That liberal shepherds give a grosser name
But our cold maids do dead men’s fingers call them.
There on the pendent boughs her crownet weeds
Clamb’ring to hang, an envious sliver broke,
When down her weedy trophies and herself
Fell in the weeping brook. Her clothes spread wide
And mermaid-like awhile they bore her up,
Which time she chanted snatches of old lauds
As one incapable of her own distress,
Or like a creature native and endued
Unto that element. But long it could not be
Till that her garments, heavy with their drink,
Pulled the poor wretch from her melodious lay
To muddy death. (4.4.165–82)

In Gertrude’s rendering, Ophelia is elegantly framed, objectified, and removed from the patriarchal dynamics that led to her “muddy death,” with her placid “mermaid-like” body surrounded by flowers. Inocéncio’s Ofélio rejects this image of the cleansing death in which the white woman is purified and instead interrogates the sexual and racial politics influencing both Gertrude’s elegy and the many artistic renderings based on it.

Rather than idealizing and restoring the purity of the assault victim, Inocéncio presents Ofélio as intensely embodied and refuses to participate in discourses of purification. Ofélio’s “naked body” is dug “in deep,” mired in mud that is both elemental and metaphoric, reflecting the related degradations of sexual assault and white supremacist heteropatriarchy. Inocéncio insists, however, that Ofélio (and perhaps Ophelia as well) need not be sanitized, disembodied, or whitewashed in order to have value. In contrast to dominant associations of mud with filth, Ofélio draws on Indigenous healing traditions to recast it as a kind of balm, healing him from the “brush fire” of sexual assault:

i coat myself in
i cool myself with
the earth’s
soil. [390]

my armor against the
elements so that he
me anymore.

Ofélio imagines the mud as soothing, providing him with cooling armor against the ravaging fire. Like Ophelia, Ofélio is closely associated with nature; however, he infuses Hamlet’s Western paradigm with a more Mesoamerican understanding of nature as salutary. Channeling the wisdom of curanderismo, Ofélio transforms himself into what Gertrude describes in her speech as “a creature native and endued / Unto that element,” though, in his case, that element is mud, not water. This is not an ethereal, white Ophelia but rather one who is embodied and integrated with the earth, drawing wisdom from Indigenous roots.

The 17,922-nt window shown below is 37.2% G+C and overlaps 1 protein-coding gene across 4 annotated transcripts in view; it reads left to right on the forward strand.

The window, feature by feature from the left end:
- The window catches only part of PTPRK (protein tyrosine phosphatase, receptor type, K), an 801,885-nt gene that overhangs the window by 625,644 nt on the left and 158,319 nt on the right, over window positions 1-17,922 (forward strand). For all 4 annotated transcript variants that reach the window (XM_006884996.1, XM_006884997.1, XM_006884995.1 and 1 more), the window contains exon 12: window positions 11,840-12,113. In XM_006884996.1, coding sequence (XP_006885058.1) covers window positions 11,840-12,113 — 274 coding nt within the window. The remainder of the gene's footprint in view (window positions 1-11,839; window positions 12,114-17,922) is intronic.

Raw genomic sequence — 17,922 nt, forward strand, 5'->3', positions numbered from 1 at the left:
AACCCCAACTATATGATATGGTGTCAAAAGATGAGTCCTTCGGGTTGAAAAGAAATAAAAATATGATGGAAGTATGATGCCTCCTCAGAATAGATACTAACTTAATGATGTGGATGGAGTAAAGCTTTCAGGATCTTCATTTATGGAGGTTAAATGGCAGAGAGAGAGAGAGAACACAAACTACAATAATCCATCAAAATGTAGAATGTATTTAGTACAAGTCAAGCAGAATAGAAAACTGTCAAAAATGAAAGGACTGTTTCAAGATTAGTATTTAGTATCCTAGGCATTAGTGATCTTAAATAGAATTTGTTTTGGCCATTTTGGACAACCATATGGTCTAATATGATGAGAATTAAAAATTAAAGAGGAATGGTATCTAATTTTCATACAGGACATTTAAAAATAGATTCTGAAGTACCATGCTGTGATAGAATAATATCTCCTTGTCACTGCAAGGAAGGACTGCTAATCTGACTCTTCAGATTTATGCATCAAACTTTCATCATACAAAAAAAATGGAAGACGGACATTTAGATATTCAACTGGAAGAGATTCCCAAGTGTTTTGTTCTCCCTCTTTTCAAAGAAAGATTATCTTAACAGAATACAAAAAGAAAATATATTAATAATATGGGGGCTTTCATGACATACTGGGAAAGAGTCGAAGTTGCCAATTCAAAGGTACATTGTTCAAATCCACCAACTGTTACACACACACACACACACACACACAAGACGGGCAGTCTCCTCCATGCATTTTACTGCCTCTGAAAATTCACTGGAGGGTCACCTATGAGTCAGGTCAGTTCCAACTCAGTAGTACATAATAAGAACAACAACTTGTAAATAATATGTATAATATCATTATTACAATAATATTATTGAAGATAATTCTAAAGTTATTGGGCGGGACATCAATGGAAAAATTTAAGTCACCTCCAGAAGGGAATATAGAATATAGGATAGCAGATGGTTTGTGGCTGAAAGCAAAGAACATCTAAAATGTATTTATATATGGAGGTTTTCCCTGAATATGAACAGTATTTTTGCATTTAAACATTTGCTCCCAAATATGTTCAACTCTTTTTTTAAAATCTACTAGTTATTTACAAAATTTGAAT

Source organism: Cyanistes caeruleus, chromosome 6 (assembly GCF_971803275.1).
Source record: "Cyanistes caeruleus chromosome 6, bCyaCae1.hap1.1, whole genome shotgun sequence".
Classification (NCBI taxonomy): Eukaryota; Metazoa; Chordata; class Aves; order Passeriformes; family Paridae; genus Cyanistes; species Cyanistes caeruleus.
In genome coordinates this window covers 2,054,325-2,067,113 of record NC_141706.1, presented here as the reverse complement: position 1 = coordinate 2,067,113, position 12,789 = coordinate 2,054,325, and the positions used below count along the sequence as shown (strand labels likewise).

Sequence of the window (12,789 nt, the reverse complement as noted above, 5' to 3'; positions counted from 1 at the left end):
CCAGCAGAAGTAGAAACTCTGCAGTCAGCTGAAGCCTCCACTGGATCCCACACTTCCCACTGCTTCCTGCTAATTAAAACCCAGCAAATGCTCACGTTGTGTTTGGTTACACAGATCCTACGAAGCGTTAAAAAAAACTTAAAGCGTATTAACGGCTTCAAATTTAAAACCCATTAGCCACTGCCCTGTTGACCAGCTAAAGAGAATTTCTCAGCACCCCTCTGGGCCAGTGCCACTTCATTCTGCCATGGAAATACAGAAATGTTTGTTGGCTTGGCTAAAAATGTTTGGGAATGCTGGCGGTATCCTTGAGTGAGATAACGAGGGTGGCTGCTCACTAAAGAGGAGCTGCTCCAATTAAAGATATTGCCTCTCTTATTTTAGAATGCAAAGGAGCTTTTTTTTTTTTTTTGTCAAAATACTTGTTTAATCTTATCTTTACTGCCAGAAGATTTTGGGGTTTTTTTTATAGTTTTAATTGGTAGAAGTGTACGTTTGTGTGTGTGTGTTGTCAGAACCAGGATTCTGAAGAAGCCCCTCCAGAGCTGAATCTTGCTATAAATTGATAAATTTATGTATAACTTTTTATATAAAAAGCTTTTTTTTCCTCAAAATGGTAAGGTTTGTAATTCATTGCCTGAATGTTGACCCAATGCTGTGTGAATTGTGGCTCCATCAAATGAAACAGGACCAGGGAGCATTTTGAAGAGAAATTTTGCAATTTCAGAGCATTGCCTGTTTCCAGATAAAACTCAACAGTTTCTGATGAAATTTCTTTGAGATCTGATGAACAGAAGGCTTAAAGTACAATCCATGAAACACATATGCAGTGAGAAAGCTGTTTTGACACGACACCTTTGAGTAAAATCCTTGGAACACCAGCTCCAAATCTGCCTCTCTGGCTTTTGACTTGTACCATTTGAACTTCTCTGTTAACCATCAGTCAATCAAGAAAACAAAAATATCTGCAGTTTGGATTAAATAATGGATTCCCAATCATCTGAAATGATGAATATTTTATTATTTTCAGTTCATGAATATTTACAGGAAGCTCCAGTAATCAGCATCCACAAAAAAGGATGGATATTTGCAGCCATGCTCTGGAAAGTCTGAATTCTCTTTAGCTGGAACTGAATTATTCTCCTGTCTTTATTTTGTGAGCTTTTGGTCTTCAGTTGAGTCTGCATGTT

The play’s ending gestures toward the arduous journey Ofélio must undertake to heal from sexual assault and navigate a racist, heterosexist world. Ofélio does not imagine that he can return to a virginal purified state or that he can fully escape from trauma and oppression. Instead, he wonders:

maybe if i inhale only
water and mud
i can grow more

maybe the other faggots won’t
choke on the
as easily as me.

Ofélio’s resistance is painful, but it also contains seeds of hope and the potential for rebirth. Ofélio’s flower, his sense of self, is not reducible to Ophelia’s early modern virginity, and he has not been irrevocably “deflowered.” Although mud and water never cease to be suffocating, and may even ultimately kill Ofélio, they are nonetheless generative, potentially facilitating the growth of more flowers and permitting beautiful queer lives to flourish.

— Katherine Gillen, Adrianna M. Santos, and Kathryn Vomero Santos

  1. For an overview of Inocéncio’s work, see Trevor Boffone, “Queering Machismo from Michoacán to Montrose: Purple Eyes by Josh Inocéncio,” Howl Round, July 14, 2016,
  2. Josh Inocéncio, “Mixing the Culture Pot: Growing Up Gay and Austro-Mexican in Houston,” OutSmart Magazine, September 1, 2016,
  3. The T.R.U.T.H Project. Telling Real Unapologetic Truth Through Healing, (T.R.U.T.H.), Inc. Project. Accessed June 16, 2022,
  4. Adam Szymkowicz, “I Interview Playwrights Part 931: Joshua Inocéncio,” April 30, 2017,
  5. Szymkowicz, “I Interview Playwrights Part 931: Joshua Inocéncio.”
  6. Adrianna M. Santos, “Surviving the Alamo, Violence Vengeance, and Women’s Solidarity in Emma Pérez’s Forgetting the Alamo, Or, Blood Memory,” The Journal of Latina Critical Feminism 2, no. 1 (2019): 38.
  7. For feminist and queer appropriations of Ophelia, see Kaara L. Peterson and Deanne Williams, eds., The Afterlife of Ophelia (New York: Palgrave MacMillan, 2012).